On Inauguration Day, mere blocks from where the processions and pageantry of the Freedom Ball unfolded, a very different kind of event (entitled No Thanks: A Night of Anti-Fascist Sounds) was going down in front of a sold-out crowd. Held at Washington, D.C.'s Black Cat, the show, which benefited Casa Ruby LGBT Community Center and ONE DC, featured acts such as Sadie Dupuis of Speedy Ortiz, the hardcore group Free Children of Earth and the fiery punk crew Priests, who delivered a blistering set of songs that one attendee described as "the set of a lifetime."
Katie Alice Greer, who fronts the D.C.-based Priests, and who also helped organize the show, says the mood was heavy, albeit positive that night. "We've all been talking about looking for a way forward, and the way forward is stuff like this," she told Rolling Stone on Saturday. "All of us coming together and giving the little bit that we can because our strength is in our numbers." Activism is sacred to Priests, both as a band and as individuals. Comprised of Greer on vocals, drummer Daniele Daniele, bassist Taylor Mulitz and guitarist G.L. Jaguar, the band forges jagged incantations that challenge norms ranging from the driving forces of capitalism to punk's own chest-beating macho traditions.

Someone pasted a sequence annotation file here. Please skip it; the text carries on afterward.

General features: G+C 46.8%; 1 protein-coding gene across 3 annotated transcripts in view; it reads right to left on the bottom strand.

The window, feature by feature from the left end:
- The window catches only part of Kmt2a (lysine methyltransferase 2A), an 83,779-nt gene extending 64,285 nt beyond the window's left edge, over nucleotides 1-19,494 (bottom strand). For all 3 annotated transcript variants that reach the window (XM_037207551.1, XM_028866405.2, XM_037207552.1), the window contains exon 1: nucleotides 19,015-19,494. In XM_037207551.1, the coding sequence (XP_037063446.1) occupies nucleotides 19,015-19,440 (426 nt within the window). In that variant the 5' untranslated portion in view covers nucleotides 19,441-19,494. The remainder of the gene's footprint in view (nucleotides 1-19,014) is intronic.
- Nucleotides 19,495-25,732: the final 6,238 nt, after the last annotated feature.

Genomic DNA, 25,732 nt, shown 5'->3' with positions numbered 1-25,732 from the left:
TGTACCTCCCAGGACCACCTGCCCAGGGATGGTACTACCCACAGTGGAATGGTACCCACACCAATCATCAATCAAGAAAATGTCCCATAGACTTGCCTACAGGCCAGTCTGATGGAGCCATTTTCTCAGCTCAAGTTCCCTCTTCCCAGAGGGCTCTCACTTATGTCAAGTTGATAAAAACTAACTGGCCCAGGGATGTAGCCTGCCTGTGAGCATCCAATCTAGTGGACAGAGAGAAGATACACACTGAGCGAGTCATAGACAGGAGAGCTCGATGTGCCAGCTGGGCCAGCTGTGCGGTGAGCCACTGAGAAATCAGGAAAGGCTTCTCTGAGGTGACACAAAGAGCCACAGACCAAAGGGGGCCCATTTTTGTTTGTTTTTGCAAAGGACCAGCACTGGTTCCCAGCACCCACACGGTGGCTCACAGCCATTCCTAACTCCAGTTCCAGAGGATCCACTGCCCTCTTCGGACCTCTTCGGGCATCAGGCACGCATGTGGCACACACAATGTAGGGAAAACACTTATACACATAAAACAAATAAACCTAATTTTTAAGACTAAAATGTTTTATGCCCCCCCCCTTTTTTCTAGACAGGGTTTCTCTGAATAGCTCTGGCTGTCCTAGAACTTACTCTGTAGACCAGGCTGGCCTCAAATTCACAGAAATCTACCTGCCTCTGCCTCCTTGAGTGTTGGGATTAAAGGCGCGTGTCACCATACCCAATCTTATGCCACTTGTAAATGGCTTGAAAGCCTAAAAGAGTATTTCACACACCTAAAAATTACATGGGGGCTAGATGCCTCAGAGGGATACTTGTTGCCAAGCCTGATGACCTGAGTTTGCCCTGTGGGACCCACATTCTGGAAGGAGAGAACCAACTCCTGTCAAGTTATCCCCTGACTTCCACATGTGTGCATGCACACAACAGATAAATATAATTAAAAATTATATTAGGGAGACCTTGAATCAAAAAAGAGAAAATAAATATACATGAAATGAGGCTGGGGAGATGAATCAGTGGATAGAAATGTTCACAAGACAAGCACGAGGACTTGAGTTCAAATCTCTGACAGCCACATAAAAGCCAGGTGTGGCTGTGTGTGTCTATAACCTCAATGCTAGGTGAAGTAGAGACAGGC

Despite their songs' outspoken stances, the members of Priests are the first to admit that they're not an explicitly political band. "Music is inherently political, everything is political," Greer says. "So to say that music is political is like saying music has sound. It's saying nothing." Still, the band's staunch DIY ethics make their own kind of statement. Priests have been been steadily operating within the underground for the better part of five years, mobilizing a coalition of fellow punk agitators including Downtown Boys and Sneaks on their label Sister Polygon, playing an exhaustive circuit of firebrand live shows and releasing a handful of tapes, the Bodies and Control and Money and Power EP and a 7-inch. Their first full-length, Nothing Feels Natural, arrives today, exactly a week after the inauguration. Like everything Priests have accomplished so far, its release is hard-won.